TC: One thing that New Zealand’s got up its sleeve is that we do have the infrastructure here to do this. And one of the only issues with New Zealand is that sometimes there was so much production in New Zealand’s that we actually lack the infrastructure to do multiple large productions at once, which is a nice problem to have that so many people are keen to film in your country, that you can actually have them all at the same time. New Zealand had that up its sleeve; obviously, it’s got the locations up its sleeve. And actually one thing that the producers didn’t anticipate is the fact that New Zealand had quite a successful COVID-19 response. That meant there during 2020, when some of the series was filming, that New Zealand productions were able to get back up on their feet and started filming in a really unencumbered way. Whilst the rest of the world was sort of in lockdown, New Zealand was able to not be in lockdown and continue filming. Of course, they didn’t know that when they were negotiating, but nice to have. And, of course, the tax break thing, which we’ve already discussed. And that is obviously a huge incentive when effectively a quarter of your productions budget is being underwritten by the New Zealand government. And I think the calculation that the government was our government was working on as is that the series is a whole, across the multiple seasons that they film would work out to be about a billion dollars for the whole thing. I mean, we don’t know how many seasons it’s going to run to but but we were assuming about a billion dollars. So quarter of a billion dollars New Zealand dollars from the government to underwrite the series is not it’s probably not to be sniffed at in terms of what we wanted out of it.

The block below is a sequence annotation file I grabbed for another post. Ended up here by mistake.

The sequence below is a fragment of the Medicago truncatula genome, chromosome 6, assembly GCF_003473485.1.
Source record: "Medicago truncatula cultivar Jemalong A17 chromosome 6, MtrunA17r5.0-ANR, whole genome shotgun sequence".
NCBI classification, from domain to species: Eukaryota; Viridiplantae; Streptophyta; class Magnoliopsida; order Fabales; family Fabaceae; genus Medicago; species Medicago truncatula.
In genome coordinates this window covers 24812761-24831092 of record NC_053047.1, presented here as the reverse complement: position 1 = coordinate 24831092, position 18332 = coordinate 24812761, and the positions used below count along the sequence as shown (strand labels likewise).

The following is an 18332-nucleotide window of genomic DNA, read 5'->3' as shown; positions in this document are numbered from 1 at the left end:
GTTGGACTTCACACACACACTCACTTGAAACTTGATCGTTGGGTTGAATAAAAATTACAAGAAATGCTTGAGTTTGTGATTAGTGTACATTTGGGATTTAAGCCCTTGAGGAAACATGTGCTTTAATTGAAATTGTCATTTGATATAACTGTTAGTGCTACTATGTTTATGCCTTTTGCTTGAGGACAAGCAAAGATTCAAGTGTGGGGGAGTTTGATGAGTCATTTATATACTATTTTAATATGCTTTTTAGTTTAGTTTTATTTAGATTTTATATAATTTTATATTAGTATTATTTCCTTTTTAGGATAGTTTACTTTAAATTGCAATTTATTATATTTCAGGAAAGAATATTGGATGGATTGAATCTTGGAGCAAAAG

Well, the government was quite attracted to Amazon Studios, because New Zealand’s tech industry are small games companies, PikPok and the like. We have Zero, which is an accounting software firm, which is one of our great ticket exporters; they’re all around the world now. But obviously, we’re not the US. I imagine we probably have a much smaller tech sector than Canada, UK, other kind of comparable countries. So forging a relationship with Amazon was quite important, and the government was quite keen to try and get a bit more of the wider Amazon group to take an interest in New Zealand. So they were keen to negotiate visits from, and this is something that Amazon had to bring to New Zealand as well, as well as lots of money to spend here, you know, they are one of the biggest tech companies in the world. And so New Zealand was quite keen to forge a relationship with a broader company, Amazon Web Services, potentially setting up a cloud server here, done now, although that was sort of separate to the deal. We were keen to forge connections between different parts of the Amazon kind of ecosystem in the Amazon world, so that our tech sector could piggyback on that and develop with Amazon.